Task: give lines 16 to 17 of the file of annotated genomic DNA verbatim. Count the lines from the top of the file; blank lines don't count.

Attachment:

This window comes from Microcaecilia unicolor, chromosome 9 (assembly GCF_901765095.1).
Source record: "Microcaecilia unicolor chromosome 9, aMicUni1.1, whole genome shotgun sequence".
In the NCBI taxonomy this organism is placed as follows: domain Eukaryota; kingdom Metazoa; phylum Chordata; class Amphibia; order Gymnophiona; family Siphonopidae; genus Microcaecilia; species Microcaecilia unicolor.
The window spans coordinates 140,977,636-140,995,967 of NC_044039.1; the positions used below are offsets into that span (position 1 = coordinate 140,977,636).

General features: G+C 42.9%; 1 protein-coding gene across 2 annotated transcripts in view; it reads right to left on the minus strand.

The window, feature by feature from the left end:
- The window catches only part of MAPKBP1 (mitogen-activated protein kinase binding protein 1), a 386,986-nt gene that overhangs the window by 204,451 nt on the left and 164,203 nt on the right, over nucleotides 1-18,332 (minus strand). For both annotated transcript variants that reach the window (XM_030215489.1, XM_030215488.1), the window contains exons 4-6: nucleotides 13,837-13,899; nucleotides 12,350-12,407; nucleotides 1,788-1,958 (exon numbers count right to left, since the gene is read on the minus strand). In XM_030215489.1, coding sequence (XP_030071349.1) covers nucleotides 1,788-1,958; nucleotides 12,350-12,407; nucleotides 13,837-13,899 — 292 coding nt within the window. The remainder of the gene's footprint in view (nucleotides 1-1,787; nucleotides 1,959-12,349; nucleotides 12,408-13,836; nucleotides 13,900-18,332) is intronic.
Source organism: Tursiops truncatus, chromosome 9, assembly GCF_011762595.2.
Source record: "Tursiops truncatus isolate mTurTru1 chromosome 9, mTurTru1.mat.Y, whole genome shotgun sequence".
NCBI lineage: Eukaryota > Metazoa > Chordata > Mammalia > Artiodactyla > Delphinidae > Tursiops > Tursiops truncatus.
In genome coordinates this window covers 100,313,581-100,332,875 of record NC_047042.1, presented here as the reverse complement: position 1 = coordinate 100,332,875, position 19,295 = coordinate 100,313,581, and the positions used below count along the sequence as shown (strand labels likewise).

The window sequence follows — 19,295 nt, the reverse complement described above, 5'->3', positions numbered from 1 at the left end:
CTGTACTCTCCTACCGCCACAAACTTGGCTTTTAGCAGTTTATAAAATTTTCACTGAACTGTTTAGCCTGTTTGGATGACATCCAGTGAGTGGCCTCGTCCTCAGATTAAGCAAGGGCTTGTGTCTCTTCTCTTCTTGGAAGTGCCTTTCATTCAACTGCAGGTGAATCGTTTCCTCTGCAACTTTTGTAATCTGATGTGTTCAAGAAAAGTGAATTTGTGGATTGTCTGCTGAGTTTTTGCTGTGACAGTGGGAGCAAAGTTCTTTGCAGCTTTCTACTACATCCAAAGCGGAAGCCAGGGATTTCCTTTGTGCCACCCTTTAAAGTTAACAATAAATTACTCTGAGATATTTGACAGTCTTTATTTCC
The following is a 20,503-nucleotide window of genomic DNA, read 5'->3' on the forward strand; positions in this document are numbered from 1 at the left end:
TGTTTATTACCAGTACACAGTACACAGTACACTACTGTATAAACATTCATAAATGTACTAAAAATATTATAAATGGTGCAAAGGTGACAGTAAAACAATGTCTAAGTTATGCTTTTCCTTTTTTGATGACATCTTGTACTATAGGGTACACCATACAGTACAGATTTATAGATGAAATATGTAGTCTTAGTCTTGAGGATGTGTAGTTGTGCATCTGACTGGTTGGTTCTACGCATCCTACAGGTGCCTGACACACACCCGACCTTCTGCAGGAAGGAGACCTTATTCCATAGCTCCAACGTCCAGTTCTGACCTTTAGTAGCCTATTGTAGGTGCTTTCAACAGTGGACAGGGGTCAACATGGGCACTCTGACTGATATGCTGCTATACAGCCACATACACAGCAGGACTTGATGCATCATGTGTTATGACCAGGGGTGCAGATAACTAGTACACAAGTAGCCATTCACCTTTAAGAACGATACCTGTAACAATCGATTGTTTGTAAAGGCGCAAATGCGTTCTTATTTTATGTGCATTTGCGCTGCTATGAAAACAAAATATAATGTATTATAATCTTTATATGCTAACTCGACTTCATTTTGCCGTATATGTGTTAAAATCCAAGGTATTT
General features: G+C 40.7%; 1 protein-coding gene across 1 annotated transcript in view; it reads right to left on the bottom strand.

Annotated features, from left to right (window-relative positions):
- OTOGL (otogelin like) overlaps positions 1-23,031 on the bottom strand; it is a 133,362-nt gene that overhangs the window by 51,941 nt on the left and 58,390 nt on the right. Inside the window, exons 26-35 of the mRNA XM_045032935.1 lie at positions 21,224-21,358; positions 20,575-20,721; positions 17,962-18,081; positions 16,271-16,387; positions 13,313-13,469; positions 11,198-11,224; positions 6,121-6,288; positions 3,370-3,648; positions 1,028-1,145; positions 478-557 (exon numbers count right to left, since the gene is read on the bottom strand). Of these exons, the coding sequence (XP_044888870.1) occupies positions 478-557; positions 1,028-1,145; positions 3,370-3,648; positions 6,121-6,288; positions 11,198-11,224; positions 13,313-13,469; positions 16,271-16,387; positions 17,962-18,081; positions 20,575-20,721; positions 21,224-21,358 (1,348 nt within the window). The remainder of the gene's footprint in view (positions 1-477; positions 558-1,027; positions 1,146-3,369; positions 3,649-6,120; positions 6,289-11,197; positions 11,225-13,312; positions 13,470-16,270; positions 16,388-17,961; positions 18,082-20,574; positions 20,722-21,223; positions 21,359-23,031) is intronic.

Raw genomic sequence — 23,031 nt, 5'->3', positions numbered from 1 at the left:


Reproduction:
General features: G+C 40.7%; 1 protein-coding gene across 1 annotated transcript in view; it reads right to left on the bottom strand.

Annotated features, from left to right (window-relative positions):